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Does Having PTSD Make You Violent?

PTSD is often mischaracterized as a violent disorder. But does having PTSD make you violent? Learn more about PTSD and and violent behavior before you judge.

Does having posttraumatic stress disorder (PTSD) make you violent? I haven’t seen the Las Vegas shooter accused of having posttraumatic stress disorder (PTSD), but past perpetrators of mass shootings have been speculated to have PTSD. Is it true? Does having PTSD make people more violent or prone to committing acts of extreme violence?

Before I continue, I want to offer my condolences to those affected by the recent Las Vegas shooting. I can only imagine the pain you are feeling. I hope that you are able to access the care and support you need to heal from this traumatic event as best you can (Traumatic Events and How to Cope).

Whenever a tragedy involving a lone gunman and multiple fatalities takes place, we wonder why it happened. What went wrong? Our social media feeds buzz with conversations about politics, gun control, and mental illness. Often, we tend to center the mental illness discussions on what kind of mental health problems the shooter may have had and what kind of treatment he did or did not receive.

Research Shows that PTSD and Violent Behavior Are Linked–But Only Slightly

A lot of people seem to associate PTSD with violent acts. Surprisingly, there are not very many studies published about this potential correlation. The ones that do exist tend to focus on combat veterans and violence. Of course, war is a specific form of trauma; people with PTSD from combat may experience it differently than people traumatized by other types of events.

With that in mind, what do the veteran studies say?1 Combat veterans with PTSD showed a slightly elevated risk of committing some kind of physical aggression, which included threats of violence. A smaller percentage demonstrated a history of severely violent behavior with PTSD. Subjects who also had a co-occurring substance use disorder were more likely to engage in violence of any magnitude. When accounting for the substance use, the risk of violent behavior with PTSD was only slightly higher than in the overall population.

My Experiences with Addiction, PTSD and Violent Thoughts and Actions

I’m not a combat veteran, but my own experiences of living with posttraumatic stress disorder as the result of domestic violence reflect the research data. When I was abusing drugs as a means of masking my painful PTSD symptoms, I was emotionally volatile and aggressive.

One of my most prominent PTSD symptoms is a shortened emotional spectrum. Of those emotions I do feel, anger and sadness are the most intense. When I was addicted to heroin, and intermittently abusing alcohol and other substances, I was quick to feel anger. Not just anger, but rage.

I did not plan out acts of violence, nor was I going around beating people up, but I did punch a hole in a wall, for example. I yelled, called people names, and harbored violent resentments toward my abuser and other people who hurt me. I would definitely say that when I had co-occurring PTSD and substance use disorders, I was a more aggressive person than I am today.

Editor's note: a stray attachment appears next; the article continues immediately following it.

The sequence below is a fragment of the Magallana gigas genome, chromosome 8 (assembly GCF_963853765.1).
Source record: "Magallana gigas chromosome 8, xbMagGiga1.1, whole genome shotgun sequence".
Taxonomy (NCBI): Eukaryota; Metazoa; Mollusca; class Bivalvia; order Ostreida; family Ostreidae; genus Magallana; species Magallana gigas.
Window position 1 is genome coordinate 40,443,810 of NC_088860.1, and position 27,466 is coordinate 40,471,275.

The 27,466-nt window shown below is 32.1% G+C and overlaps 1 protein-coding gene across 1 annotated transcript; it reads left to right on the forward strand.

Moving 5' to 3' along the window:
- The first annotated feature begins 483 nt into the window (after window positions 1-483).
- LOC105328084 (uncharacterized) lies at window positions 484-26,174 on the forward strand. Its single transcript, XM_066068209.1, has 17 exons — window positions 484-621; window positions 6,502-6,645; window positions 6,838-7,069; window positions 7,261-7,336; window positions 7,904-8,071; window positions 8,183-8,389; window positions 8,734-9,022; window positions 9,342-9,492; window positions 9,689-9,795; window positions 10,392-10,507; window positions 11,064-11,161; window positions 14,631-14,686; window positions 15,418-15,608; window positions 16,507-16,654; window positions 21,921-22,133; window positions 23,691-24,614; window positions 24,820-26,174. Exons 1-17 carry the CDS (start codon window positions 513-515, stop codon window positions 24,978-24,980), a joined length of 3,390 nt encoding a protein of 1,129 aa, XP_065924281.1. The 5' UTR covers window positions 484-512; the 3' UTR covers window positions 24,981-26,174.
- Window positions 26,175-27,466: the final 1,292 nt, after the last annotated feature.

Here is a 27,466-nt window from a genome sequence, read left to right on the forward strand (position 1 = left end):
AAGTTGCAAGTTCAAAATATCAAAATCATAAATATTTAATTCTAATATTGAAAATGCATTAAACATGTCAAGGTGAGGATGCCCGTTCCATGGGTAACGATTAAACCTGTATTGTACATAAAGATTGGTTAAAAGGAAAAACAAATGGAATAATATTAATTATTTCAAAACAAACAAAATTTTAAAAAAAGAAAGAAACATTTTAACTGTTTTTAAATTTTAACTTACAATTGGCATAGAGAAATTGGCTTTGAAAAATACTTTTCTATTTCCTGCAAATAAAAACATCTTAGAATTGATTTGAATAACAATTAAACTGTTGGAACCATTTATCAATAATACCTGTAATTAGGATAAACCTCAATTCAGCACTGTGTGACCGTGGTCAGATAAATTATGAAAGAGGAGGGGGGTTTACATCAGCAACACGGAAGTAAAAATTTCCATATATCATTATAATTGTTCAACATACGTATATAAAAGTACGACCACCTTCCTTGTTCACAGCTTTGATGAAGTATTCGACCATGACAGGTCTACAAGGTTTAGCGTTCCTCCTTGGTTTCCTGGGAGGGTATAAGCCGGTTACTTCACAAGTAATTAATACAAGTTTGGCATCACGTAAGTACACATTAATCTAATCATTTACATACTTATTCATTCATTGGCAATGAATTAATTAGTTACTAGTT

I still have PTSD, but my addiction is in remission. My emotional spectrum remains shorter, and I am quick to take offense or spiral into periods of intense sadness, but I am no longer aggressive. I don’t spend time thinking about harming others. I am better able to control my anger instead of lashing out. These tendencies didn’t erase themselves the moment I stopped using drugs, but as my period of sobriety has increased, and I have engaged in other recovery supports, I have felt more and more in control of my anger.

PTSD and Violent Acts of Massive Scale

Attributing tragic events like the Las Vegas shooting to a violent person with PTSD or another mental illness is overly simplistic. When something like this happens, we, as a society, seek a source of blame that allows us to regain a sense of control. While blaming mental illness for these events can feel empowering to some–after all, isn’t it easy to just say anyone diagnosed with PTSD, schizophrenia, or major depression can’t own guns? This groundless labeling ultimately places blame on innocent populations. It also fails to address the complexities of these situations. Violence with PTSD may play a role in some mass shootings, but it’s not the only factor. The majority of people with PTSD are not more violent than anyone else.


Norman, Sonya, et al. “Research Findings on PTSD and Violence.” Research on PTSD, Aggression, and Violence, PTSD: National Center for PTSD, 4 Apr. 2014.

Author: Elizabeth Brico

Find Elizabeth on Twitter, Facebook, Google+, Instagram, LinkedIn, her author page, and her blog.

1 thought on “Does Having PTSD Make You Violent?”

  1. I am glad you brought this up. As a combat veteran I would like to weigh in. After I returned from Iraq, before I sought help for my PTSD, I felt a lot of rage towards anyone at the drop of a hat. I do believe the only reason I didn’t turn violent is because I had a lot to lose. I had a great career and a new fiance’ to think about. I do believe that if I felt I had little to lose, I would have given in to my violent feelings. I could certainly see a person with PTSD and placed in a situation in which they felt they had little to lose becoming violent. That being said, I would be more fearful of one on one situation than a mass shooting. I was always triggered by an individual and felt malice toward that person, I never felt angry at ‘society’ or a group of people.

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